As the curtain opens, we see Daniel fasting and praying for his people Israel and mourning over the future trials they are to suffer.  In fact, he has been in prayer for 3 long weeks, when suddenly a special visitor arrives with a  message for him. That, by the way, is what the word “angel” means in both the Old Testament and New Testament. The Hebrew word is malak meaning “messenger.”  The name Malachi (“my angel” or “my messenger”) is derived from it.  The same is true of the Greek word angelos.  It also means “messenger.”

DAN-8-GABEAt first, Daniel says his visitor was “a man.”  But it quickly becomes clear that this is no mere human being standing before him.  Daniel says of him in verses 5-6: “I lifted up my eyes and looked, and behold, a man clothed in in linen, with a belt of fine gold from Uphaz around his waist. His body was like beryl (or yellow serpentine), his face like the appearance of lightning, his eyes were like flaming torches, his arms and legs like the gleam of burnished bronze, and the sound of his words like the sound of a multitude.”

The angel standing before him was glorious.  And yet, as we read on, we find that as impressive as he was, he has been in a great battle with an even stronger spirit, trying to deliver his message to Daniel.  He explains that he tried to come sooner but the Prince of Persia resisted him for 21 days.  Who was he referring to?  A mighty fallen angel who had control over the King of Persia and his realm.  We’ll take a closer look at what that means in our next study.  But the main point here is that angels are real. They think.  They communicate. They express emotion. They may even become visible to our eyes at times. But whether we see them or not, there are angels all around us fighting spiritual battles on our behalf. The reason we cannot see them (I for one am glad we can’t.  I already have enough to discourage me.)  is because our eyes aren’t calibrated to see them.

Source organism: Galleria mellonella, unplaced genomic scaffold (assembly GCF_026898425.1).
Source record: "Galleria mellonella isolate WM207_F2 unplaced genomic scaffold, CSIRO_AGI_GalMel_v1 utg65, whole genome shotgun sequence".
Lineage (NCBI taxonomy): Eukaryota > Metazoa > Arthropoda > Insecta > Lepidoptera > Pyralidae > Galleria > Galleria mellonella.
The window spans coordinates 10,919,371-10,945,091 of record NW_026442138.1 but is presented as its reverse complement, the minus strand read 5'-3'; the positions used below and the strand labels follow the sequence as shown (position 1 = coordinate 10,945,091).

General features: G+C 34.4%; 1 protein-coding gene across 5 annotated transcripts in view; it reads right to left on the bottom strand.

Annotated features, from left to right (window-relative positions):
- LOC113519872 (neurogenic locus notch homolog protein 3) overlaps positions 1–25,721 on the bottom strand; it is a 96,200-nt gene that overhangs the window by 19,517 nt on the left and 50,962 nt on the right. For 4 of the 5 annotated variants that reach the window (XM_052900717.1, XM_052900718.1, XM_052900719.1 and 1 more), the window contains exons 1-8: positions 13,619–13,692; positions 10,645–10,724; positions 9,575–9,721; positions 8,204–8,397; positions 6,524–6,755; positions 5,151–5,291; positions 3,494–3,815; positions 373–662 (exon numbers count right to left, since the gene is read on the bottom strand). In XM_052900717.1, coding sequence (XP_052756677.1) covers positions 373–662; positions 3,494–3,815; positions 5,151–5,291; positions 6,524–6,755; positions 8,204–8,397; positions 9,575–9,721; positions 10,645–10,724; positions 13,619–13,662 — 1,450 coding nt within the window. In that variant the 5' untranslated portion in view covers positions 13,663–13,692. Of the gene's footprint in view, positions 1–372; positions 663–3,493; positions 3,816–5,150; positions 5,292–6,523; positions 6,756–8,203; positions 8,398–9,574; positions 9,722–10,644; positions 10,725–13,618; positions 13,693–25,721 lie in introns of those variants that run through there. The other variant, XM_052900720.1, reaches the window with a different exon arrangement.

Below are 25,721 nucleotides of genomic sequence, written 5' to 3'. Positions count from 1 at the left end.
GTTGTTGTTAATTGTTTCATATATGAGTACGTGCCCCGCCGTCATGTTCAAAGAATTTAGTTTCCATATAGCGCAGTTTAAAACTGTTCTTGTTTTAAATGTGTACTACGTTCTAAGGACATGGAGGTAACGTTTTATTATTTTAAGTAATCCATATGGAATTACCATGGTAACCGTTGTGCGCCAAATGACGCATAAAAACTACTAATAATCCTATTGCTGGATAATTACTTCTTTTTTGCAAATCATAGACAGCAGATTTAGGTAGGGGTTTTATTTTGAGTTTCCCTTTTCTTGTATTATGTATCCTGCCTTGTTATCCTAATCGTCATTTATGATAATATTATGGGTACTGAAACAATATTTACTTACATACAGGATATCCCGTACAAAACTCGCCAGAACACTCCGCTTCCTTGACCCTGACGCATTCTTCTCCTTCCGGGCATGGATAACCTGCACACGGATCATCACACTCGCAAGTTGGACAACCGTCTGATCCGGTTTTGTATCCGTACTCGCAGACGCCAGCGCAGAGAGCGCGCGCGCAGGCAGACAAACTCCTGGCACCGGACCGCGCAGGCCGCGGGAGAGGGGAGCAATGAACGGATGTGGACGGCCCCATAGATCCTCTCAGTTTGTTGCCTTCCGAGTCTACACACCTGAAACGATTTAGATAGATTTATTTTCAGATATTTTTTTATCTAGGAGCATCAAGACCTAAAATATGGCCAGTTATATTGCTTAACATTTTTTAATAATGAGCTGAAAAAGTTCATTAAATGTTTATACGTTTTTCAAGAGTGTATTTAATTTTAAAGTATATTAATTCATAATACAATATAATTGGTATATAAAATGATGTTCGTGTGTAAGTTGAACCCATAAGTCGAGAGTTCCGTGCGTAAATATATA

OLYMPUS DIGITAL CAMERAThink about it for a moment. Can your dog hear noises you can’t hear? Can a deer smell odors you can’t smell? Can an owl see things at night that you can’t see? Yes, they can. So why should it surprise us to find that there are spiritual realities we can’t pick up with our five senses?  1 Corinthians 11:10 suggests that there may be angels in this room right now watching us worship!  I say that based on Paul’s statement that our worship should be decent and in order “because of the angels,” implying that angels watch us worship.  We just don’t have eyes to see them.  “For now we see through a glass, darkly; but then face to face: now I know in part; but then shall I know even as also I am known.” (1 Cor. 13:12 KJV) One of our girls’ favorite songs growing up was written by Amy Grant who sang:


(Click this link to listen to Amy Grant’s song – Angels.)

Angels surround us who love Christ, guiding and protecting us.  Balaam, who proved to be a false prophet and more stubborn than his ass, failed to grasp that fact and almost lost his life.  He beat his poor beast to continue on a path God had forbidden him – cursing the nation of Israel – until his donkey spoke up and the prophet’s eyes were opened to the danger before him – a mighty angel about to kill him because of his opposition to the people of God. (Num. 22:33)

(Next time – “The Nature of Angels”)